The COVID-19 pandemic did not invent a lack of capacity in the U.S. mental health care system, but it did highlight and extend the essential need to expand access to care for people of all income levels, races, and ethnicities. One of the major hurdles toward expanded access is the shortage of licensed mental health care providers, including psychiatrists, psychologists, therapists, counselors, and social workers.
According to a 2020 report, the U.S. only has enough mental health care professionals to meet 26% of the need of the population. The U.S. has an average of 30 psychologists and 16.6 psychiatrists per 100,000 people—and those numbers are even lower in rural communities. Rural areas have an average of 9.1 psychologists and 3.4 psychiatrists per 100,000 people.
Psychiatrist Michelle Durham testifies to the Senate about the mental health workforce
In a recent testimony to the United States Senate Committee on Finance, Michelle P. Durham, MD, MPH, a psychiatrist at Boston Medical Center discussed the lack of capacity in the country's mental health care system, focusing on issues related to the workforce.
After an introduction by Senator Elizabeth Warren, Durham laid out how the federal government could play a role in supporting a modern, diverse, and robust workforce of psychiatrists, psychologists, therapists, counselors, social workers, and other mental health care practitioners.
Michelle P. Durham, MD, MPH
"It is widely understood and well-documented that America has a dearth of licensed mental health professionals in general, and that particular areas of the country, largely rural and outside of the Northeast, are disproportionately impacted. Even where I practice in Boston—which has one of the highest number of child and adolescent psychiatrists per capita in the country—the capacity is insufficient to meet the mental health needs of the community.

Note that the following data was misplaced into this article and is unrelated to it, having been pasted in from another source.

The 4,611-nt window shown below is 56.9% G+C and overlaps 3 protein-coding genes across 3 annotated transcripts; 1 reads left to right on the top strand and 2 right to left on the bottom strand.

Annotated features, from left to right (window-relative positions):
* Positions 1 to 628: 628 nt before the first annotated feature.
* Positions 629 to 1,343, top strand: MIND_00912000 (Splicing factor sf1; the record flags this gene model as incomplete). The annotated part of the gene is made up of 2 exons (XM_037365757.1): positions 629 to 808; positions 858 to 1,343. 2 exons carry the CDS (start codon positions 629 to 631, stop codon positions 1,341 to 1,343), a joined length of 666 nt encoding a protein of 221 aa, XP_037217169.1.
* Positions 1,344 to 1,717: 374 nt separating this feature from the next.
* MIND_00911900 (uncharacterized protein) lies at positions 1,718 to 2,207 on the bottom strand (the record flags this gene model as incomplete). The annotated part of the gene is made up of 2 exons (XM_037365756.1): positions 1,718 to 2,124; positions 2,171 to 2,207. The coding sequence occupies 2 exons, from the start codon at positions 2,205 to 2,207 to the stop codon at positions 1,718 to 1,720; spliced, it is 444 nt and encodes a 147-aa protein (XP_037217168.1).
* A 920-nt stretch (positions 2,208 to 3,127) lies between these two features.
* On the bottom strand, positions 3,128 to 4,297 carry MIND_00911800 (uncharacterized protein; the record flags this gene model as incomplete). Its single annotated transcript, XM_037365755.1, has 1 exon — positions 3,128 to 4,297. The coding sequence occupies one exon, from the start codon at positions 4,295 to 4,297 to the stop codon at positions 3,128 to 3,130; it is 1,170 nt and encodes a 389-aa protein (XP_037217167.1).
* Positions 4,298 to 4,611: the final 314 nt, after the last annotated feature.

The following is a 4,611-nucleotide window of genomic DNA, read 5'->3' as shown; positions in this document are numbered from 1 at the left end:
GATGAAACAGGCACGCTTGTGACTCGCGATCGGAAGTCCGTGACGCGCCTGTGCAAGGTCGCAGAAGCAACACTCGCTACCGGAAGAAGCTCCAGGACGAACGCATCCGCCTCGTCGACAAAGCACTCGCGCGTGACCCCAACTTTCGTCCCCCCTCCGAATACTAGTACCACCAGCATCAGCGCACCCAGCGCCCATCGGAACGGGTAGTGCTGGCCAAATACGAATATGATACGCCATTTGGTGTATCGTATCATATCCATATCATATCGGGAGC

Increased Medicare Graduate Medical Education funding for psychiatry residency spots can help increase the physician workforce. Increased funding for loan forgiveness programs for those who work in underserved areas to help alleviate the over $250,000 of debt that the average medical student has accumulated by the time their residency education is completed. The need to pay off medical school loan burden is also likely to cost positions to pursue practice in more affluent areas, adversely impacting access to care for the low-income populations.
Beyond the shortage of providers, the mental health workforce is not diverse—for instance, only 2% of psychiatrists identify as Black—and not representative or reflective of the U.S. population. In order to address this, we must understand that the issue at its root is a pipeline issue that requires holistic solutions.
Just as we say in medicine, that a person's zip code is more influential than their genetic code in determining life trajectory and long-term health, where a person lives, the color of their skin, and language they speak is highly determinative of the quality of education and resources available, the level of exposure to the mental health field, and the stigma associated with mental illness…
We are at a pivotal time in our country. Over a year into the COVID-19 pandemic, every person's mental wellbeing has been impacted in some way. The need for a more robust mental health care system has never been more clear or pronounced…. Appropriate investment along the care continuum and for the mental health workforce can improve access to care and retention and recruitment of mental health professionals. The time is now to invest in the 21st century mental health care system in America."
This statement has been excerpted from a longer testimony, which you can read or watch in full on the U.S. Senate Committee on Finance website.